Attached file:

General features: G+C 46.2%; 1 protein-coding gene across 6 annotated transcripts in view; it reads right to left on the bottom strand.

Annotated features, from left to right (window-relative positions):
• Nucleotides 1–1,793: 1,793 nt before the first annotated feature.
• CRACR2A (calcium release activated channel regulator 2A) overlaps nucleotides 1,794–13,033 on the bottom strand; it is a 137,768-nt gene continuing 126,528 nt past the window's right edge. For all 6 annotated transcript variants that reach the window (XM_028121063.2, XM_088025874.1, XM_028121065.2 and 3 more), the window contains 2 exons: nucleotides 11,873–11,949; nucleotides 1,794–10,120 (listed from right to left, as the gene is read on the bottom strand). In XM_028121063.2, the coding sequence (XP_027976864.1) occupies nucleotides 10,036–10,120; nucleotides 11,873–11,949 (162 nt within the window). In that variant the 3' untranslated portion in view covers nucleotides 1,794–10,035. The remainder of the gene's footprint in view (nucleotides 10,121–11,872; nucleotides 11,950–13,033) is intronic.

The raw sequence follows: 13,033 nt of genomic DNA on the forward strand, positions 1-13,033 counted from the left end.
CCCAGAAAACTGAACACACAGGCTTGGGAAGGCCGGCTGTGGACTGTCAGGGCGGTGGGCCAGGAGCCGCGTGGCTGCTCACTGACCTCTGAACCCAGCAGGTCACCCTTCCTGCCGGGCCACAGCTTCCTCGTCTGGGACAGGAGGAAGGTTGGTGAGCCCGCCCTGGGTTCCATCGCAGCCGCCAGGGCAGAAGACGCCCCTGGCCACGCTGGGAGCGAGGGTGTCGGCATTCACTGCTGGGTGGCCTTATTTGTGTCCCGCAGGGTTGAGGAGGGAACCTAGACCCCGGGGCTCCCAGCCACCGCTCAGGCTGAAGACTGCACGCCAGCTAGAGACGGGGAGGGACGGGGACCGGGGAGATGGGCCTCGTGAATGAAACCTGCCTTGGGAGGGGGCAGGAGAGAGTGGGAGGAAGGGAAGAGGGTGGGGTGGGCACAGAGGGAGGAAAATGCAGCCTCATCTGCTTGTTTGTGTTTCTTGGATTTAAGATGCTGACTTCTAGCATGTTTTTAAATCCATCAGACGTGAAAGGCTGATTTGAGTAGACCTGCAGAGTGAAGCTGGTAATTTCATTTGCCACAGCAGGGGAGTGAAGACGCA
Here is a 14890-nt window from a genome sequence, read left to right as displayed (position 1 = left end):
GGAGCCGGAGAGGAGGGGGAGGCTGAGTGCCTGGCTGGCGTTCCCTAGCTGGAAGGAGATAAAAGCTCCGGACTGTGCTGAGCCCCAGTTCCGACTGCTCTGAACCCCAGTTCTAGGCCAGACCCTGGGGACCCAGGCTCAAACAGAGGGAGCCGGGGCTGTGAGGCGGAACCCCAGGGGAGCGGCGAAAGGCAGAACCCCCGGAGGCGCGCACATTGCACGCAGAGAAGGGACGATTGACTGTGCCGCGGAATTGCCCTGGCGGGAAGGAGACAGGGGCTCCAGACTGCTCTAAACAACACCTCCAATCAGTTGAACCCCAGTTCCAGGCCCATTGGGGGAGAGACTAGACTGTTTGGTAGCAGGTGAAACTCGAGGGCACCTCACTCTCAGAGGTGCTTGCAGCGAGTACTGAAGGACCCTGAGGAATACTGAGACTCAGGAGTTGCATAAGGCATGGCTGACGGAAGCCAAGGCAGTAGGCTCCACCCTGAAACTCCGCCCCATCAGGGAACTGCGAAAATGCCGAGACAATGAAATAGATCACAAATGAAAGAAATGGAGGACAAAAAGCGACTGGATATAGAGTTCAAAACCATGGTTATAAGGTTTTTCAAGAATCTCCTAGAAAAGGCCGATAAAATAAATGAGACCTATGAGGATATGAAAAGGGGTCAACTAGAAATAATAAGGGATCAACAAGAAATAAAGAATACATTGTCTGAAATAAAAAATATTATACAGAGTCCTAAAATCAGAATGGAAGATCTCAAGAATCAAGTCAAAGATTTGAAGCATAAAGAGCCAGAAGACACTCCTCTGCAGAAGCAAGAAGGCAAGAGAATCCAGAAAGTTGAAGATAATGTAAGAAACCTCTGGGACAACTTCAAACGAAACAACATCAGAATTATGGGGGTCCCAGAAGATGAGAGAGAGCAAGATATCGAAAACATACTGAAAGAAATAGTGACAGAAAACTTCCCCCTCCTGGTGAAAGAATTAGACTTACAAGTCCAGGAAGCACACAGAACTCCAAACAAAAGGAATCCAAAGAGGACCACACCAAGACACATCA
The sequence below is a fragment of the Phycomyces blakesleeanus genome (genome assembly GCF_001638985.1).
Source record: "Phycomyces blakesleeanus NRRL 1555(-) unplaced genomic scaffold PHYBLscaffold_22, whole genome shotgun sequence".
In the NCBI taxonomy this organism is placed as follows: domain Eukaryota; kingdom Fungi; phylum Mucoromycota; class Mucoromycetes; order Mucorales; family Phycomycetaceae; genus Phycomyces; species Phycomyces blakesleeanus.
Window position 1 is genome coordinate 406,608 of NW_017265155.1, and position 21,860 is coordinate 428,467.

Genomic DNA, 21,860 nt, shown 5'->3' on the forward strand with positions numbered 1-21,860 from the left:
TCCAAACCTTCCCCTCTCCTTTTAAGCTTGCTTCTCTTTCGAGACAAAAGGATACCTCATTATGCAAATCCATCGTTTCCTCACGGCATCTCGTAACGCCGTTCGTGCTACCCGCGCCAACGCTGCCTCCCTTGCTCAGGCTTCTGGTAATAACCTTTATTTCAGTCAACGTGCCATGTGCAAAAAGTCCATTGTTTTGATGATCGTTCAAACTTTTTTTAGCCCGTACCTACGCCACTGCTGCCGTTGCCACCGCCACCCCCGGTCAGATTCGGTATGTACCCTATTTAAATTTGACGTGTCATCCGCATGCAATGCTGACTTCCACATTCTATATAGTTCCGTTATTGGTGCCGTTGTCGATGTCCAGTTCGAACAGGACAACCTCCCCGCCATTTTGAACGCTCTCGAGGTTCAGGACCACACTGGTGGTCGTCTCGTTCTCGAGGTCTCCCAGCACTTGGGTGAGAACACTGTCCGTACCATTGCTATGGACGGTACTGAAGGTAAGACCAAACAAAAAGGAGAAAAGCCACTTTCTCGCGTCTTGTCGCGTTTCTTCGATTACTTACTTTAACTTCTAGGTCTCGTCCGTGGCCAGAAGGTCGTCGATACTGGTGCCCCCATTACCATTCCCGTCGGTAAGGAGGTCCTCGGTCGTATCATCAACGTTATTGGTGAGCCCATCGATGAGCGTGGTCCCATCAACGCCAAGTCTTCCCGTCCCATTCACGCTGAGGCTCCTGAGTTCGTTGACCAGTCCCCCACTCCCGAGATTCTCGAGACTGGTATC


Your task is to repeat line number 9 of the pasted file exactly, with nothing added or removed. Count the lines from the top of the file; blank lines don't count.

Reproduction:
The sequence below is a fragment of the Phycomyces blakesleeanus genome (genome assembly GCF_001638985.1).